Discussion in 'Buildings' started by AlvinofDiaspar, Dec 19, 2012.
From Ryerson News:
This site I suppose? http://goo.gl/maps/XaoAU
The lot is really big. We need to thank Ryerson for transforming Church St below Carlton st, an area otherwise pretty dead.
I'm wondering if the academic facilities are to accommodate the new Health Sciences Building or if that will go elsewhere?
If Ryerson were to make an effort to stick roughly to their 'core campus' area for any future building, which I consider to be Yonge to Jarvis, and Dundas to Gerrard, there are only 2 other parking lots/vacant spaces left, the old Sears/222 Jarvis Parking lot, and the Yonge/Gould/Empress Lot.
Of course there are many 'redevelopment' opportunities, and Ryerson has shown a willingness to stray beyond its core campus by several blocks.
Maybe the redevelopment of Kerr Hall could be in the offing too, though I imagine that would be a very large project.
Only tangentially related, but has anyone heard about Ryerson's plans for permanent makeover for Gould Street?
They can easily extend south of Dundas East. There are plenty of parking lots on both sides of Church st all the way to King St.
This has to accommodate the health sciences building since I believe it was mentioned before that it would require large floor plates. I'm glad this is the lot that's being developed since it always seemed like the most logical spot to me for Ryerson's next major building.
Wow Ryerson is truly "growing up" and this project further strengthens its academic gravity and positions it as a world-class post-secondary institution. When I went there it was often called RyHi and this project (alongside all of the more recent projects) moves it further and further from this. It's great to see how all of these changes have helped it rebrand.
Incredible news as the development of this lot will solidify the Ryerson core campus area and complete this section's streetscape. Ryerson's expansion has definitely contributed to enhancing and revitalizing the area.
world class? You are getting ahead of yourself too much.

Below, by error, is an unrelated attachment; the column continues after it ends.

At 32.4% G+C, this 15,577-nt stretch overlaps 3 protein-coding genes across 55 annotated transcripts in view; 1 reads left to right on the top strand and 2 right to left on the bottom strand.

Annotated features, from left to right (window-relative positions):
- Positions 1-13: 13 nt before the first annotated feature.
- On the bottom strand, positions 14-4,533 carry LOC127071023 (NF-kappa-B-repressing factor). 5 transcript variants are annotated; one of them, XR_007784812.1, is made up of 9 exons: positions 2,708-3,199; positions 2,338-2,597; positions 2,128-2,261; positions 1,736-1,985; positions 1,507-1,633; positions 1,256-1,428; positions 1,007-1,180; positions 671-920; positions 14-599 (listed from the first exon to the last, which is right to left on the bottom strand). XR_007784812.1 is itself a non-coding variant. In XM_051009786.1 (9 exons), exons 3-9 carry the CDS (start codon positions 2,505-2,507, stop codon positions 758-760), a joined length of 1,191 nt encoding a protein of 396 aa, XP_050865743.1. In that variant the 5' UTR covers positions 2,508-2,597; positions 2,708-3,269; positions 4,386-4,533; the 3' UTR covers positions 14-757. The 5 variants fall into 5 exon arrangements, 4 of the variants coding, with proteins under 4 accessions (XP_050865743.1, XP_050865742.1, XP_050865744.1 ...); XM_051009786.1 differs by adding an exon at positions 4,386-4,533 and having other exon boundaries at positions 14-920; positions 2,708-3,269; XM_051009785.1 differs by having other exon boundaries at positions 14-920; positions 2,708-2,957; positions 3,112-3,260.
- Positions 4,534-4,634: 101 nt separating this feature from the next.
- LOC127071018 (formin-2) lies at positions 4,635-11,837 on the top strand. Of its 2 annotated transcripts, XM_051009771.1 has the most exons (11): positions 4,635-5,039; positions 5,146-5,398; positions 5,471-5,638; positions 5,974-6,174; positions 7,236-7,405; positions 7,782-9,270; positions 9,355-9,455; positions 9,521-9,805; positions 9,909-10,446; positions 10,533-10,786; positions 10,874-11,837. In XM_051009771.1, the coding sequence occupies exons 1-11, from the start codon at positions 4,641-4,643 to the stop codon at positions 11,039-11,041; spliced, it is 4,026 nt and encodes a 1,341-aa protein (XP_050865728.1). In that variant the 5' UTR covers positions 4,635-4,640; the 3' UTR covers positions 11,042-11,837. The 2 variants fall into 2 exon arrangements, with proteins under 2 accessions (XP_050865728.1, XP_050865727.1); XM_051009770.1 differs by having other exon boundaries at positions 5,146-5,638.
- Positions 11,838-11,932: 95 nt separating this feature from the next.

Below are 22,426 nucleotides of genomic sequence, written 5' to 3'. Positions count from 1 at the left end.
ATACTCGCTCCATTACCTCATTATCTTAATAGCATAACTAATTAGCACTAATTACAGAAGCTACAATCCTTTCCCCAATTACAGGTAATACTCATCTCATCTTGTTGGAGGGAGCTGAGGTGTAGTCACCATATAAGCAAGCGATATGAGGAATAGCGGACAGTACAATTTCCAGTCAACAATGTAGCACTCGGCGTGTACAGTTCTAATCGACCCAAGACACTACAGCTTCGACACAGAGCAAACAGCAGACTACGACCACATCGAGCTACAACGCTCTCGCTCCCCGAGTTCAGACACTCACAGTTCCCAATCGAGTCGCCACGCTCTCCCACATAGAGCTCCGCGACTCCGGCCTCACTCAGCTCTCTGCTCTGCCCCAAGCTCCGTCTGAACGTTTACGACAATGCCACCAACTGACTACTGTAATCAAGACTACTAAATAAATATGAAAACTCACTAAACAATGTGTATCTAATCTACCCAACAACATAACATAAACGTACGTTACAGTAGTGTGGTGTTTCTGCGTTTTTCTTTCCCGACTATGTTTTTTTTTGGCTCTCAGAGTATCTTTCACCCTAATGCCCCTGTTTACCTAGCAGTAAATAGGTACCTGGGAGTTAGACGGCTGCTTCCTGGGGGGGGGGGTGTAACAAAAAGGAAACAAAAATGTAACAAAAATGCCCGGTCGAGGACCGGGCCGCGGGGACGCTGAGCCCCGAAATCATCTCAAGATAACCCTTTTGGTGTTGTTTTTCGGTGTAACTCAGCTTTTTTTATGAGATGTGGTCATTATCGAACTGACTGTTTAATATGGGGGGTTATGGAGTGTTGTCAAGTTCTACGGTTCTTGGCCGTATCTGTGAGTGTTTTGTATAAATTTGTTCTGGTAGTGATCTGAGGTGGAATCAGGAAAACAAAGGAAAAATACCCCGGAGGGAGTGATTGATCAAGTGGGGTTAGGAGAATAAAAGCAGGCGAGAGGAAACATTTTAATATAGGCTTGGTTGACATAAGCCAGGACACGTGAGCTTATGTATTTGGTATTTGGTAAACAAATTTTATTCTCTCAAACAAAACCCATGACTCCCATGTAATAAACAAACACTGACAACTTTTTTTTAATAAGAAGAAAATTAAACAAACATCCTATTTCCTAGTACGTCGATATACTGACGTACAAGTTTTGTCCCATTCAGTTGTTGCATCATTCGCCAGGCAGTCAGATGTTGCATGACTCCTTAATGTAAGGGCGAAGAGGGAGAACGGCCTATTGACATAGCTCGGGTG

few people outside GTA ever heard about Ryerson. Way too early to mention "world class".
Yeah Ryerson isn't world class yet. I may be a lowly York student but I hold Ryerson in no higher regard than I do my own poor, poor university. Well maybe not in all regards, Ryerson does manage to maintain a vaguely safe campus in a neighbourhood that really isn't that different from York's (Regent and Moss Park v. Jane and Finch). But it's still Ryerson High to me.
I equate world-class to getting a fantastic job right after graduating from my undergraduate program. As far as its origins as a Polytechnic institute go, it definately stood out across the globe as a leading post-secondary institution. That's enough for me. Ryerson is definately on the right track and it will only get better as the years pass.
Ryerson now has a much higher ratio of applications to spots than York. Besides having a law school and a few other well-known programs and having been a university longer, I see no reason why York is rated any higher than Ryerson. Given the chronic safety issues at York and Ryerson's increasing admissions standards, it's only a matter of time before Ryerson is considered the "#2" school in the GTA in my opinion.
I'm not a York graduate but i can admit that they do have one of the most renowned business schools in all of Canada.
York's law school, Osgoode Hall, is one of the best and most prestigious in the country.
All true and nothing I care about. Maybe I didn't make my contempt for my "lovely" school clear. I just think that calling Ryerson world class is just as stupid as calling York world class. I don't doubt that the movement is toward Ryerson being better regard than York (if it isn't already) but it sure doesn't mean anything except to those of us in the city.
Though I do often forget that Schulich and Osgoode are actually pretty prestigious. If they weren't attached to York I suspect they'd be even more prestigious.
It's perfectly acceptable to mention "world class" if that's what the university aspires to. You need the phrase to discuss aspirations, though if you're sceptical about how far into the future we're talking about, then that's understandable. It should be noted that a school's "brand" recognition isn't necessarily a reflection of the overall quality of its education. Looking at the QS world ranking of universities, if you asked the average North American about their thoughts on the Swiss Federal Institute of Technology, the National University of Singapore, and maybe even Imperial College London, they might not recognize the names. And that's just from the top of the list--the elite group of world-class institutions.